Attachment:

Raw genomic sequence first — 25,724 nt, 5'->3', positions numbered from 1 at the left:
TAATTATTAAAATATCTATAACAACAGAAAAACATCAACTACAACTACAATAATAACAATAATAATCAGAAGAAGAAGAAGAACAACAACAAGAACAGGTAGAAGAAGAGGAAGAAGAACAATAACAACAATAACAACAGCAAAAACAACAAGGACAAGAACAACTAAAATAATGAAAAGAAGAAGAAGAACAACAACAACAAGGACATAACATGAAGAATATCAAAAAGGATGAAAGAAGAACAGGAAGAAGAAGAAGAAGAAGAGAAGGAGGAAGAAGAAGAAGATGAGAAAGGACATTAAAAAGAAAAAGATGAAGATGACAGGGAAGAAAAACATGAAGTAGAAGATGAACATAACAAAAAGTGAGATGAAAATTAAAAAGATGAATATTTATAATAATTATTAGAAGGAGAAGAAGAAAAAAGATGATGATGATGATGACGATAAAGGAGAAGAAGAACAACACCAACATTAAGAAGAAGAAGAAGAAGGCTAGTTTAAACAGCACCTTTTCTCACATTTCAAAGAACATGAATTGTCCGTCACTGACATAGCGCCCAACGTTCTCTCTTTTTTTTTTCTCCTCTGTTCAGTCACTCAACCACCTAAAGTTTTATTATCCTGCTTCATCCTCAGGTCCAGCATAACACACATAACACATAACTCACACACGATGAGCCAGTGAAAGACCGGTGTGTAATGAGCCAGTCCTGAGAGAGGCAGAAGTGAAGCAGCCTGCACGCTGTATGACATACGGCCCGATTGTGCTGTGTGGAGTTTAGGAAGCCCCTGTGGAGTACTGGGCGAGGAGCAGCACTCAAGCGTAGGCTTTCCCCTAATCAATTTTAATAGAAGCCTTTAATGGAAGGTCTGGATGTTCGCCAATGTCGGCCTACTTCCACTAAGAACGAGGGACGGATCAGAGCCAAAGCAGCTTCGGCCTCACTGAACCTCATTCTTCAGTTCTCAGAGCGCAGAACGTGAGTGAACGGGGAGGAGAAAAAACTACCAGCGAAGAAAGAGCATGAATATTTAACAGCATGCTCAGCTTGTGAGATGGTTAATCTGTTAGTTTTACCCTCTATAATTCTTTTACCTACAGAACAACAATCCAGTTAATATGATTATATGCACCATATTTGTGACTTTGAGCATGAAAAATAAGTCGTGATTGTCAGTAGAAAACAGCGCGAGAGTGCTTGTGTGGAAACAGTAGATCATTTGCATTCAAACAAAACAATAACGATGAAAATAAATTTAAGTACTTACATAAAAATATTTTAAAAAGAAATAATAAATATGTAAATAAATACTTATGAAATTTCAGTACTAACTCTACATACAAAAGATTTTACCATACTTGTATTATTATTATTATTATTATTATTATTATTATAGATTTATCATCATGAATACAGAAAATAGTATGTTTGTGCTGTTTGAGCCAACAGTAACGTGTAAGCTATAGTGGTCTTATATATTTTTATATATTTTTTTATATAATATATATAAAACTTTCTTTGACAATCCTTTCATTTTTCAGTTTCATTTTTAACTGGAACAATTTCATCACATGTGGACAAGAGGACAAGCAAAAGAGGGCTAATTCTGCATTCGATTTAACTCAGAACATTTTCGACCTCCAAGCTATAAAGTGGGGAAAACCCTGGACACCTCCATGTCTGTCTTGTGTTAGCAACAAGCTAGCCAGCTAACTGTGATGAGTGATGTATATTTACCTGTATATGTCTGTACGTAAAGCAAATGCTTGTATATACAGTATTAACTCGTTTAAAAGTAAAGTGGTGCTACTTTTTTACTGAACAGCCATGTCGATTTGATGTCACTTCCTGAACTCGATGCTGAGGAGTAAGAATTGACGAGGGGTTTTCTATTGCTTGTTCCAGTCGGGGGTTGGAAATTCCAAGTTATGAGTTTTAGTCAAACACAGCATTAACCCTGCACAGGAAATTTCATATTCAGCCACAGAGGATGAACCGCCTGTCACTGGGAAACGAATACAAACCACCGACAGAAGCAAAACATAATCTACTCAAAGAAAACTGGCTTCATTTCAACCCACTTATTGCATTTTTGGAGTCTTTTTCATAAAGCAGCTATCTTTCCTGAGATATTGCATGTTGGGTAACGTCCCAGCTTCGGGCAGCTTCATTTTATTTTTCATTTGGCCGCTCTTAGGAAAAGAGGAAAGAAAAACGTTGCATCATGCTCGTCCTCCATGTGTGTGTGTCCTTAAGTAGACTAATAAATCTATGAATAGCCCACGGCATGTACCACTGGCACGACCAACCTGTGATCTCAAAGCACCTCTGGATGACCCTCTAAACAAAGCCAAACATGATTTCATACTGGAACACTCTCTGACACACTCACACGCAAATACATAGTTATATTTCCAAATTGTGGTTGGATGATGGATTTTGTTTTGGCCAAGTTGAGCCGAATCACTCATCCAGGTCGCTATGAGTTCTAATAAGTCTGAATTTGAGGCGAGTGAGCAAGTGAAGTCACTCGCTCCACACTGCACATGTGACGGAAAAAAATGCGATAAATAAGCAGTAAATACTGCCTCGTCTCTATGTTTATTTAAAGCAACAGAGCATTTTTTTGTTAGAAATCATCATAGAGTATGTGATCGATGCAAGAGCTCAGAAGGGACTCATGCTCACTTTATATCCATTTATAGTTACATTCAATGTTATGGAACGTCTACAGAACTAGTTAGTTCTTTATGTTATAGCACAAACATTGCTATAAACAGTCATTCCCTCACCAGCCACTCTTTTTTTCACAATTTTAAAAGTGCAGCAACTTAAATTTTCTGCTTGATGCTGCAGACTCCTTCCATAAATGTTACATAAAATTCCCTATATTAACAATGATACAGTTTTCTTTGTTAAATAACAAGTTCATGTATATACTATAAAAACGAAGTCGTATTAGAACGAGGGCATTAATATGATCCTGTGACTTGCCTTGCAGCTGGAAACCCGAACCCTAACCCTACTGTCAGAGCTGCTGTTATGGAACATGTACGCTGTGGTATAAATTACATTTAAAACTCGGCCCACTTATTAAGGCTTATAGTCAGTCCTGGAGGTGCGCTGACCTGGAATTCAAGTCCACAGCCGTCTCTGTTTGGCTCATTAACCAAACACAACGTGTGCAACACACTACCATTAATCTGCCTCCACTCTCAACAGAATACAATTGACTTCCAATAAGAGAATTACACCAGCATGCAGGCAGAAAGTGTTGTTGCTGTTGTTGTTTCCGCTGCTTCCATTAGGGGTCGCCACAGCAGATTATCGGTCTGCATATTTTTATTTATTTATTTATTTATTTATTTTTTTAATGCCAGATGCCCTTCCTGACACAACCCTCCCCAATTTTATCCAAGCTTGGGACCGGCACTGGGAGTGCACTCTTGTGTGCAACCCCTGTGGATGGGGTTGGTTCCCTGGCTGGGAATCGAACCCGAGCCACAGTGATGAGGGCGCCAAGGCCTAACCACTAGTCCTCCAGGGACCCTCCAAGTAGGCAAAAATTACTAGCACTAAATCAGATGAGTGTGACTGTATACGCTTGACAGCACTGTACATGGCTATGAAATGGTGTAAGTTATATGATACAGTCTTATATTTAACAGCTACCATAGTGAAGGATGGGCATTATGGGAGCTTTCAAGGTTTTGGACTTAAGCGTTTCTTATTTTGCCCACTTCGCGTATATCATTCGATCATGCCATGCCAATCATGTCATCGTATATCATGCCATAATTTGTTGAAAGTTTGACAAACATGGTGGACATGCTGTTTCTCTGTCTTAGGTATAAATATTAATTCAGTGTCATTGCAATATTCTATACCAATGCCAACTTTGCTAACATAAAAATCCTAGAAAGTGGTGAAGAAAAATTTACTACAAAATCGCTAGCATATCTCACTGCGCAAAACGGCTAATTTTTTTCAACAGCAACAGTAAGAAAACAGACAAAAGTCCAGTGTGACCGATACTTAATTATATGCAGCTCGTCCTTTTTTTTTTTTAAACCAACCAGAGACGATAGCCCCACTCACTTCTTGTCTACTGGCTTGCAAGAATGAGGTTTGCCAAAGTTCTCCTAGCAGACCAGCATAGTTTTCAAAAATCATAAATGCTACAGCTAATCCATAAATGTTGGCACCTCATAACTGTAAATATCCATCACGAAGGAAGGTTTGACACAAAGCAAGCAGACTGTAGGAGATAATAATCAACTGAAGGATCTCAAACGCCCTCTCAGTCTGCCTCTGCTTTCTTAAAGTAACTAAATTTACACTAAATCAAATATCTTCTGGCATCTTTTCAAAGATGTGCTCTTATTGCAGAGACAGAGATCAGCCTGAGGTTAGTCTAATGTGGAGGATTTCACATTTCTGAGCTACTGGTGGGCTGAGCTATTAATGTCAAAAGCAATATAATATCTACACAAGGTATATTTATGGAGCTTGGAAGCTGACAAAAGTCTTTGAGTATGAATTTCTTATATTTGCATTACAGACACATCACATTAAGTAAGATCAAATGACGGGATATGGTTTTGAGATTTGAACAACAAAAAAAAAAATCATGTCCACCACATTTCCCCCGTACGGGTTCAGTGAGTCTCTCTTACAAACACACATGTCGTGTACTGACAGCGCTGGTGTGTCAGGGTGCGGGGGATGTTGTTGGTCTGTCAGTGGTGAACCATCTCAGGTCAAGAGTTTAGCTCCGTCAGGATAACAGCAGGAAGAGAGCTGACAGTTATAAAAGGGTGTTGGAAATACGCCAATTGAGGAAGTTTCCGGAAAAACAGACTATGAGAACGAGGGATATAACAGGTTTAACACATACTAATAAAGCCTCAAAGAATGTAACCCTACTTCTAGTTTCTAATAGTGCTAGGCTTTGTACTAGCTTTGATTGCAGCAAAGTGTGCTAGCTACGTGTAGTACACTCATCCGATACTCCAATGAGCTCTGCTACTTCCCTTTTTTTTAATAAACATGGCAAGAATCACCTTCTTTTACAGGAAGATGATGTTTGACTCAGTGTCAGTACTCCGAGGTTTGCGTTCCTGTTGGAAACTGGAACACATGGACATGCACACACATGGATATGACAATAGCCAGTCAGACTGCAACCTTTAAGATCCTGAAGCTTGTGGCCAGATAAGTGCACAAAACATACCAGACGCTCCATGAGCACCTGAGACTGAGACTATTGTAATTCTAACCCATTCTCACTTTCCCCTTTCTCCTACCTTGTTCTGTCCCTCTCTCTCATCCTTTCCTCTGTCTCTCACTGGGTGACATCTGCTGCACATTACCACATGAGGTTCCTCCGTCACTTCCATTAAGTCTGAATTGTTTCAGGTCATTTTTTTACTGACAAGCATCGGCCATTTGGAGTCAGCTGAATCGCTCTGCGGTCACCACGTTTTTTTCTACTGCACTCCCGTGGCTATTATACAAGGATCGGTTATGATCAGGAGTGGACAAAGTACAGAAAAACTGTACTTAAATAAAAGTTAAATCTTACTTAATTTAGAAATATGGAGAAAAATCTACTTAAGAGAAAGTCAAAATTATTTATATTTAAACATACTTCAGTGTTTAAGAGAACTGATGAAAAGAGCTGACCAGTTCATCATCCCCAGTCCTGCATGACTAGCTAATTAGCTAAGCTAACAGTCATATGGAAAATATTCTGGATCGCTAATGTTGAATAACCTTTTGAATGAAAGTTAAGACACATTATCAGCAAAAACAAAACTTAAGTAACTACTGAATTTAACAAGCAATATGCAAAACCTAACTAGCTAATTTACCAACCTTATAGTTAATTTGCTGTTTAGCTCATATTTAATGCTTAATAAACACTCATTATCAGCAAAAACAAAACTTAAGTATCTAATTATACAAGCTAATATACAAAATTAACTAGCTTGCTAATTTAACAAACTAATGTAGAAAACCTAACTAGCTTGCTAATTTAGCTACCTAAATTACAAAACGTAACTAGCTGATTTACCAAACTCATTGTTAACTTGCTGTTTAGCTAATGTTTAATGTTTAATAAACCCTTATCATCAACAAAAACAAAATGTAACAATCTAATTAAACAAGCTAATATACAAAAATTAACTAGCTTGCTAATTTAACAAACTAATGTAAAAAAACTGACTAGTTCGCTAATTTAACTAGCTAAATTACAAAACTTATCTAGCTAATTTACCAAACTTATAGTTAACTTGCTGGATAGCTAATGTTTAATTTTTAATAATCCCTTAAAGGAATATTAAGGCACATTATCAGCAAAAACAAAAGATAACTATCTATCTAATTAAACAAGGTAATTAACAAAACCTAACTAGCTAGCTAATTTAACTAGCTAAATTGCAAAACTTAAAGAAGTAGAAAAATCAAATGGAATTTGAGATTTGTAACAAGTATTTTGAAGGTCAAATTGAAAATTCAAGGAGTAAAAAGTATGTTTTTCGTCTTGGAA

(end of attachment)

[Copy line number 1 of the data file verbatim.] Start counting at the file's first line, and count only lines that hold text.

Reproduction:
Raw genomic sequence first — 25,724 nt, 5'->3', positions numbered from 1 at the left: